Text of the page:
In Barron Estate Co. v. Woodruff Co., 163 Cal. 561 [ 126 P. 351, 42 L.R.A.N.S. 125], the false representation was made that defendant Woodruff was an architect and designer of great skill and experience.Summary of this case from Anderson v. Handley
S.F. No. 5528.
August 20, 1912.
APPEAL from a judgment of the Superior Court of the City and County of San Francisco. J.M. Seawell, Judge.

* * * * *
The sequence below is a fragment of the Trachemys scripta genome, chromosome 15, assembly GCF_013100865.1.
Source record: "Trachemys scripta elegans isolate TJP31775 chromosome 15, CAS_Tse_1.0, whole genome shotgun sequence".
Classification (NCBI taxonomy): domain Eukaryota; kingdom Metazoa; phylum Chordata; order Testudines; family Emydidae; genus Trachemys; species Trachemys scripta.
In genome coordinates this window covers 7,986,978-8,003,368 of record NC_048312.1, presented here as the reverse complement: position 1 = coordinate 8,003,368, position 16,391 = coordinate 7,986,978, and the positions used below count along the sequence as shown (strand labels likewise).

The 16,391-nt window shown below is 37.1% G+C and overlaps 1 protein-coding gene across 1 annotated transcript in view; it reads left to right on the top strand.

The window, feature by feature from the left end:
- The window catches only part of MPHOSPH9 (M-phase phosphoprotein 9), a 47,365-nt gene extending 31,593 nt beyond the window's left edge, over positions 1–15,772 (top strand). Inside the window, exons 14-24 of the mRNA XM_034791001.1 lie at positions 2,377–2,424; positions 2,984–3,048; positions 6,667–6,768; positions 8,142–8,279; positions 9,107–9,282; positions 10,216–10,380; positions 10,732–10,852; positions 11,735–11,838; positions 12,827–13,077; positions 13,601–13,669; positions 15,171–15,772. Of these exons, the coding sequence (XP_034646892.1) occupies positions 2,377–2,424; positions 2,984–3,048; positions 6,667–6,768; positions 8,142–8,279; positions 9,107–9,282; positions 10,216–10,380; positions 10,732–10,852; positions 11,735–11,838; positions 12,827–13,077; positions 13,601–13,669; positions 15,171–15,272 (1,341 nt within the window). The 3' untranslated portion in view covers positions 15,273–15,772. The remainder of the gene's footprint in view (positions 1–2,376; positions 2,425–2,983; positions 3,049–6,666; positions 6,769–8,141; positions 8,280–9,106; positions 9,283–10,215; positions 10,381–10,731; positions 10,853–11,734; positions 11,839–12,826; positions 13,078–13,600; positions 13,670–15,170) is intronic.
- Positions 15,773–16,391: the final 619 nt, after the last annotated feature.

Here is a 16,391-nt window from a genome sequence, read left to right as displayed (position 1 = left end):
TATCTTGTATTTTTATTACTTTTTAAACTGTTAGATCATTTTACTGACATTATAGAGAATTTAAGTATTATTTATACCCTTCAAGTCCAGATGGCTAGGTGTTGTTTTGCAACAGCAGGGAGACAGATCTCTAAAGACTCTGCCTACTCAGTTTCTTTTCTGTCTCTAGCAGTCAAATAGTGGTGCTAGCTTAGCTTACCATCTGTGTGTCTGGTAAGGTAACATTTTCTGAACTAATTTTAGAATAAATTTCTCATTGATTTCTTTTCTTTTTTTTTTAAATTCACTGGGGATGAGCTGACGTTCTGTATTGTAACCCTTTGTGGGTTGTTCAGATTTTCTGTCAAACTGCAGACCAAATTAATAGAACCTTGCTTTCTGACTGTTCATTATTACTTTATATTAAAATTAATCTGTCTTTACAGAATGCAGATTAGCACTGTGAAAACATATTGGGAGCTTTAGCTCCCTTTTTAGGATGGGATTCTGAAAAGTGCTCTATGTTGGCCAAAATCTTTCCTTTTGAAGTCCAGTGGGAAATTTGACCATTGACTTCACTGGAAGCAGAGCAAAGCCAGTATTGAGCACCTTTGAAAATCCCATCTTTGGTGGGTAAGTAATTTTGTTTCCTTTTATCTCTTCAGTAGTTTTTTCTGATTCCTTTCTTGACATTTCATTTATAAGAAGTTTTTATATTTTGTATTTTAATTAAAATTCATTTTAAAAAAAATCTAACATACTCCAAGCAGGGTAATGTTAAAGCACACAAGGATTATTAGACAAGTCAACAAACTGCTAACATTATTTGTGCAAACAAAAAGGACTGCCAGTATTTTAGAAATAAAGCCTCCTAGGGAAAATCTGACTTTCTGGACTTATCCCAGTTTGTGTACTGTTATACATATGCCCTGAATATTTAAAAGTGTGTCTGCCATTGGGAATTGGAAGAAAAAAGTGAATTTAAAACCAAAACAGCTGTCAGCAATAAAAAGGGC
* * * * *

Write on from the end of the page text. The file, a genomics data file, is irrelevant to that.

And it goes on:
The facts are stated in the opinion of the court.
Charles S. Wheeler, J.C. McKinstry, Lilienthal, McKinstry Raymond, and J.F. Bowie, for Appellant.
Walter H. Linforth, for Respondents.
This is an action to recover damages for fraud and deceit. To the complaint a demurrer, general and special, was interposed. The demurrer was sustained. Plaintiff declined to amend and from the judgment which followed prosecutes this appeal. The sufficiency of the complaint to pass a general demurrer is the matter to which the chief arguments upon either side have been addressed.